Feds give nearly $8.5 million to assist Pulse nightclub victims

Victims and first responders at the Pulse nightclub shooting in Orlando last year are set to get some assistance, in the form of an $8.5 million grant from the federal government.

Carlo Allegri/Reuters/File
Investigators work the scene following a mass shooting at the Pulse gay nightclub in Orlando, Fla., on June 12, 2016.

The federal government will spend nearly $8.5 million to cover emotional and financial aid to the victims and first responders impacted by the 2016 Orlando nightclub shooting. 

The shooting, which occurred last June at a gay nightclub called Pulse, left 49 people dead. Gunman Omar Mateen pledged his allegiance to the radical terrorist group the Islamic State before opening fire and carrying out the deadliest shooting in recent US history.

The Justice Department announced Monday it will give the funds to the State of Florida to fund grief counseling for survivors and the family members of victims. The money also serves to reimburse the state for costs associated with operating an assistance center set up following the shooting, the department’s Office for Victims of Crime said.

“This award will reimburse victim services costs for operation of the Family Assistance Center in the immediate aftermath of the shooting, and ensure that victims, witnesses and first responders receive necessary services to help them adjust in the aftermath of violence, begin the healing process and cope with probable re-traumatization,” Marilyn McCoy Roberts, the office's acting director, said in a statement.

Mr. Mateen was killed after a three-hour standoff with police following the incident. In addition to the 49 people shot dead, dozens of survivors sustained injuries.

The state is slated to receive the money from the Justice Department on Wednesday. 

Federal grants such as this are common in the wake of mass tragedies that can leave local officials grappling with the fallout for months. The government doled out funds following the 2015 San Bernardino shooting, in which two shooters opened fire on a California-run facility that caters to adults with disabilities, killing 14 people.

It did the same in the aftermath of the Charleston, S.C., church shooting, in which white supremacist Dylann Roof shot and killed nine black parishioners who had gathered for Bible study.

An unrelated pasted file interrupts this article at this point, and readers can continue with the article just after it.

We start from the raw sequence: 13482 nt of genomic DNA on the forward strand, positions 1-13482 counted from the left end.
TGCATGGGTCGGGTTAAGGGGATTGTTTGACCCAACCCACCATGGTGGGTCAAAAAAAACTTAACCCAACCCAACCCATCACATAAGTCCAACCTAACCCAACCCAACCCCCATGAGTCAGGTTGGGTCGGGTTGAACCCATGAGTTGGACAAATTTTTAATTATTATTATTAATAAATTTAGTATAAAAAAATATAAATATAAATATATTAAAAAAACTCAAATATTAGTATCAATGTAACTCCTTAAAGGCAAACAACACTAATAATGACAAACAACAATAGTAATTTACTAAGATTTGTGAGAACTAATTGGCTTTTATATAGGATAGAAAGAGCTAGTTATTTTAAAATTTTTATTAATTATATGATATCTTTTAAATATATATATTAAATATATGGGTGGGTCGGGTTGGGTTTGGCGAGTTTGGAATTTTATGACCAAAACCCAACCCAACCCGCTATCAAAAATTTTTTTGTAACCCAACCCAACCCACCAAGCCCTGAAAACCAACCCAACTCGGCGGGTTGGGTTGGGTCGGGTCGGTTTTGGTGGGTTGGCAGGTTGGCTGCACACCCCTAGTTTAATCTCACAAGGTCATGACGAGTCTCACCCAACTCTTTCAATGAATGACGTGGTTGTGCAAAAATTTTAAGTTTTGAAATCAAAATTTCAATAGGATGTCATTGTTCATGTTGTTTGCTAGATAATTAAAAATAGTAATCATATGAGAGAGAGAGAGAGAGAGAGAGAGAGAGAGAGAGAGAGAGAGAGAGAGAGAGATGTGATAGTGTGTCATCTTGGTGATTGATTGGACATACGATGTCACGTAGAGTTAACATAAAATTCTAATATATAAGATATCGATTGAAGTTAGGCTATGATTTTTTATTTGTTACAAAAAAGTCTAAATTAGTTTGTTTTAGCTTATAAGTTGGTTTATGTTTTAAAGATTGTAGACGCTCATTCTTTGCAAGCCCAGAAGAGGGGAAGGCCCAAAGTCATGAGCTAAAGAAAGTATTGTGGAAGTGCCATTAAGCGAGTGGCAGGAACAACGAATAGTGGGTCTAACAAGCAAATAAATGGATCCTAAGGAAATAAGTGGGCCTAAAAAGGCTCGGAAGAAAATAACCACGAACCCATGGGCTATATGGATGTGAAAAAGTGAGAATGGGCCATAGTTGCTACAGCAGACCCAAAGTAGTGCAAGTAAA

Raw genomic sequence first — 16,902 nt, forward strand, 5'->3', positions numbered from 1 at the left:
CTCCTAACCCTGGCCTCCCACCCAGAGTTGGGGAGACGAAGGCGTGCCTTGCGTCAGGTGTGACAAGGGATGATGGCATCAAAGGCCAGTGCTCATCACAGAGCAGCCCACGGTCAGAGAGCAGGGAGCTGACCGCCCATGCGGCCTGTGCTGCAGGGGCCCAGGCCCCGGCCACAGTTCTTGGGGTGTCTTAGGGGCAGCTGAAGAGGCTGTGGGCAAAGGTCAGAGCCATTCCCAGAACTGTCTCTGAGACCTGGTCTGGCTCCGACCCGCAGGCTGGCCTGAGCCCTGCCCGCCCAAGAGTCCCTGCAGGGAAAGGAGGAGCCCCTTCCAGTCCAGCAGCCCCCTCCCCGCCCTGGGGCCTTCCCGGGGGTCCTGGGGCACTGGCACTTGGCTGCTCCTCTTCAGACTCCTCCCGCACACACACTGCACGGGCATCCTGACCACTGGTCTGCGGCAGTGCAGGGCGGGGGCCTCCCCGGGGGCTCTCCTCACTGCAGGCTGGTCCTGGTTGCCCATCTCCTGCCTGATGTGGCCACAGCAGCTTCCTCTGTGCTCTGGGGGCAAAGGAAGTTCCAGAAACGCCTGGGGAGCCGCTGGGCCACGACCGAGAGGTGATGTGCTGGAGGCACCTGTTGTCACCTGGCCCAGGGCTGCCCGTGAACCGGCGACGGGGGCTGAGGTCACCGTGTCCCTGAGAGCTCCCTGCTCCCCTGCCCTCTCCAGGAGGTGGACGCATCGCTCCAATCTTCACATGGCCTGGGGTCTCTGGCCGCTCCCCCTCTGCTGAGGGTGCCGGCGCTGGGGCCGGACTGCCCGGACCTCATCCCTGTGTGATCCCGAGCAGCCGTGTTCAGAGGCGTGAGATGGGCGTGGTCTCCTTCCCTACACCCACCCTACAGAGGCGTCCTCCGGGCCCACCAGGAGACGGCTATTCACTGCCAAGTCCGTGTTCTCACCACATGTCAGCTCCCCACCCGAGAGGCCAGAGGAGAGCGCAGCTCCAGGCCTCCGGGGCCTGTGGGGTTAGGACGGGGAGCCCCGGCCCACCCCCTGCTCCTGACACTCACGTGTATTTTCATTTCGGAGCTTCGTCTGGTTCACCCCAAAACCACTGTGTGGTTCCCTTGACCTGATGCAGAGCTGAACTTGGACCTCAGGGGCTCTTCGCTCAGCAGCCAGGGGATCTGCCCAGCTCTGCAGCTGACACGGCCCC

This report contains material from Reuters and the Associated Press.

You've read  of  free articles. Subscribe to continue.

Dear Reader,

About a year ago, I happened upon this statement about the Monitor in the Harvard Business Review – under the charming heading of “do things that don’t interest you”:

“Many things that end up” being meaningful, writes social scientist Joseph Grenny, “have come from conference workshops, articles, or online videos that began as a chore and ended with an insight. My work in Kenya, for example, was heavily influenced by a Christian Science Monitor article I had forced myself to read 10 years earlier. Sometimes, we call things ‘boring’ simply because they lie outside the box we are currently in.”

If you were to come up with a punchline to a joke about the Monitor, that would probably be it. We’re seen as being global, fair, insightful, and perhaps a bit too earnest. We’re the bran muffin of journalism.

But you know what? We change lives. And I’m going to argue that we change lives precisely because we force open that too-small box that most human beings think they live in.

The Monitor is a peculiar little publication that’s hard for the world to figure out. We’re run by a church, but we’re not only for church members and we’re not about converting people. We’re known as being fair even as the world becomes as polarized as at any time since the newspaper’s founding in 1908.

We have a mission beyond circulation, we want to bridge divides. We’re about kicking down the door of thought everywhere and saying, “You are bigger and more capable than you realize. And we can prove it.”

If you’re looking for bran muffin journalism, you can subscribe to the Monitor for $15. You’ll get the Monitor Weekly magazine, the Monitor Daily email, and unlimited access to CSMonitor.com.